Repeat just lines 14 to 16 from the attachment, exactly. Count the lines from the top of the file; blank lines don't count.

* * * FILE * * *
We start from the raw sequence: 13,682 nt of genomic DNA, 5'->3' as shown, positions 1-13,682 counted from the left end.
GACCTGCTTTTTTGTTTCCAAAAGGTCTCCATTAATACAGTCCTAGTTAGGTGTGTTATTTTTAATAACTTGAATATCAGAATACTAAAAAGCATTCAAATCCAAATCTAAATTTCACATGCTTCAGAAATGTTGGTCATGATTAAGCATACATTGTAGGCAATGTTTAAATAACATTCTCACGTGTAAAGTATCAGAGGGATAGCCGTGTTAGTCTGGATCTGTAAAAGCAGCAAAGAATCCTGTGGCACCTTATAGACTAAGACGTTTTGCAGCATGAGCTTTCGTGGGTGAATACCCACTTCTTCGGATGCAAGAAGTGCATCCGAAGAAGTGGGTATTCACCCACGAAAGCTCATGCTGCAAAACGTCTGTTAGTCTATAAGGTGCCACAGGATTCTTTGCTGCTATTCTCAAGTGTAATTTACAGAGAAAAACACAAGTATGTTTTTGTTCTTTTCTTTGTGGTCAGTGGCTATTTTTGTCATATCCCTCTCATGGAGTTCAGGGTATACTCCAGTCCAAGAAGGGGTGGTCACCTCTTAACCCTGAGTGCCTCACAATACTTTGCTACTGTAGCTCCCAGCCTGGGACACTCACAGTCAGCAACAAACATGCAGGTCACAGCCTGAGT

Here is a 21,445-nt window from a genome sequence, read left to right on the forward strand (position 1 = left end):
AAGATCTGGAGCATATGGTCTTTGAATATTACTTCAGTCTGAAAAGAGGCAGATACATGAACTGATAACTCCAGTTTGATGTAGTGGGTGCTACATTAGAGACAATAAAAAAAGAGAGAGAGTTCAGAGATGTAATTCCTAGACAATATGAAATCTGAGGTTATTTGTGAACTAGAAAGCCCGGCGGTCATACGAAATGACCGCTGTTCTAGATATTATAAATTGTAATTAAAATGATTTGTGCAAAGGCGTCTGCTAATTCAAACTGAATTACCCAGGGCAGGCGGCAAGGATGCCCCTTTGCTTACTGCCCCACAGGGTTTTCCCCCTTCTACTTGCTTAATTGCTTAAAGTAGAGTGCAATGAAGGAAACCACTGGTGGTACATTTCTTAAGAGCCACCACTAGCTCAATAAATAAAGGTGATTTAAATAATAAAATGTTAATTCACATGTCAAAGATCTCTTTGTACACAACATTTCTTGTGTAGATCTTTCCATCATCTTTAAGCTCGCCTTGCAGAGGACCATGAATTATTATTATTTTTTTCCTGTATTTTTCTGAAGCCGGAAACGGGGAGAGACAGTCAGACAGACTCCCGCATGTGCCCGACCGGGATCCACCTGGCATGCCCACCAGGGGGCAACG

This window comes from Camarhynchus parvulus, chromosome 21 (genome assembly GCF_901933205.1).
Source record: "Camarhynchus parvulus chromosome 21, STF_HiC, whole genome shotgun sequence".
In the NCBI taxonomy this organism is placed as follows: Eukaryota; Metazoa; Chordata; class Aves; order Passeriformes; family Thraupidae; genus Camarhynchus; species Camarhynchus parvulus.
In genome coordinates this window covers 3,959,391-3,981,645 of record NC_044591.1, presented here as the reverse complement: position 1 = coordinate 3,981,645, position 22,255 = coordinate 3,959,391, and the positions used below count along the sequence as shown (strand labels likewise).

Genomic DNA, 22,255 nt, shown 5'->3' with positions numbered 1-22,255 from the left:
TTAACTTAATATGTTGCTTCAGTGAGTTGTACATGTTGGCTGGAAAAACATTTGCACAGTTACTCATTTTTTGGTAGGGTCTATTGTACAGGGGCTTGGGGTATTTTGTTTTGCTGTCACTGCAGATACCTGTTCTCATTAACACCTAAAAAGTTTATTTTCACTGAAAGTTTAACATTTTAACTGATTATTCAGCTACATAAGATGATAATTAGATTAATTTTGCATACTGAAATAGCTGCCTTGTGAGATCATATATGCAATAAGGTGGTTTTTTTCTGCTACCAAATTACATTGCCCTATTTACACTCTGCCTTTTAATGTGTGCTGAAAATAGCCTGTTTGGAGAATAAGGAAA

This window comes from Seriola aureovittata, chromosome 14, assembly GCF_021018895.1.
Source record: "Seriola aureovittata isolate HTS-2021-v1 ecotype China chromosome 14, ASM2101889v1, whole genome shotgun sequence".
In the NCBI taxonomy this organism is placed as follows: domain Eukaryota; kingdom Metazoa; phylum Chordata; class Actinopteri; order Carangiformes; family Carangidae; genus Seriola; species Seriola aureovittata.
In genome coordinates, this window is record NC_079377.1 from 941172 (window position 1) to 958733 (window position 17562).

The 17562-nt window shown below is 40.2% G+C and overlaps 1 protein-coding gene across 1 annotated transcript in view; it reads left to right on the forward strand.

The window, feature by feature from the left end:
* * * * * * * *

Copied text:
In genome coordinates, this window is record NC_079377.1 from 941172 (window position 1) to 958733 (window position 17562).

The 17562-nt window shown below is 40.2% G+C and overlaps 1 protein-coding gene across 1 annotated transcript in view; it reads left to right on the forward strand.

The window, feature by feature from the left end: